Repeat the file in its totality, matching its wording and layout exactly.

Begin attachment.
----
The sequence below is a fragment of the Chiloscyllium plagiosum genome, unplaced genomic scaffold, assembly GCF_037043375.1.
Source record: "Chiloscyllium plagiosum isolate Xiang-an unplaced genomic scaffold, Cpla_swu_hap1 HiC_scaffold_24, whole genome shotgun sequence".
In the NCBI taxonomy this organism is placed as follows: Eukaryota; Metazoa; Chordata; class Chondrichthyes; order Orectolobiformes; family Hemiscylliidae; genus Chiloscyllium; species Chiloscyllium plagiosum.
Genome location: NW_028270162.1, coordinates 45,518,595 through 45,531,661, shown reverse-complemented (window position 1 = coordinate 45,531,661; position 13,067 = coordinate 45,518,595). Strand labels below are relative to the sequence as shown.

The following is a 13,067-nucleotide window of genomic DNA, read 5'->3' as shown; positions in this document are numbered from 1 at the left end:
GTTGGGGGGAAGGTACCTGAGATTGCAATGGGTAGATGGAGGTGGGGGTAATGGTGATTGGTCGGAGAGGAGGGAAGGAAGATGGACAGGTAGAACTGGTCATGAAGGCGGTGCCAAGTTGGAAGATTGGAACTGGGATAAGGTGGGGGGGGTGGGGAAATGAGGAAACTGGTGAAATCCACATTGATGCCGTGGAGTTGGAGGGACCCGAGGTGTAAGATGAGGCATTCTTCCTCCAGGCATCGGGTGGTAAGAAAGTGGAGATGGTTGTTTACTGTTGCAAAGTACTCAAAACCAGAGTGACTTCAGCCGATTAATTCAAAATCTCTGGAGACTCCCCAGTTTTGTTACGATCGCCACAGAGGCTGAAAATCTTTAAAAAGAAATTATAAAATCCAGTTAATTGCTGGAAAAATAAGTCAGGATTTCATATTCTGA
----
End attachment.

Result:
The sequence below is a fragment of the Chiloscyllium plagiosum genome, unplaced genomic scaffold, assembly GCF_037043375.1.
Source record: "Chiloscyllium plagiosum isolate Xiang-an unplaced genomic scaffold, Cpla_swu_hap1 HiC_scaffold_24, whole genome shotgun sequence".
In the NCBI taxonomy this organism is placed as follows: Eukaryota; Metazoa; Chordata; class Chondrichthyes; order Orectolobiformes; family Hemiscylliidae; genus Chiloscyllium; species Chiloscyllium plagiosum.
Genome location: NW_028270162.1, coordinates 45,518,595 through 45,531,661, shown reverse-complemented (window position 1 = coordinate 45,531,661; position 13,067 = coordinate 45,518,595). Strand labels below are relative to the sequence as shown.

The following is a 13,067-nucleotide window of genomic DNA, read 5'->3' as shown; positions in this document are numbered from 1 at the left end:
GTTGGGGGGAAGGTACCTGAGATTGCAATGGGTAGATGGAGGTGGGGGTAATGGTGATTGGTCGGAGAGGAGGGAAGGAAGATGGACAGGTAGAACTGGTCATGAAGGCGGTGCCAAGTTGGAAGATTGGAACTGGGATAAGGTGGGGGGGGTGGGGAAATGAGGAAACTGGTGAAATCCACATTGATGCCGTGGAGTTGGAGGGACCCGAGGTGTAAGATGAGGCATTCTTCCTCCAGGCATCGGGTGGTAAGAAAGTGGAGATGGTTGTTTACTGTTGCAAAGTACTCAAAACCAGAGTGACTTCAGCCGATTAATTCAAAATCTCTGGAGACTCCCCAGTTTTGTTACGATCGCCACAGAGGCTGAAAATCTTTAAAAAGAAATTATAAAATCCAGTTAATTGCTGGAAAAATAAGTCAGGATTTCATATTCTGA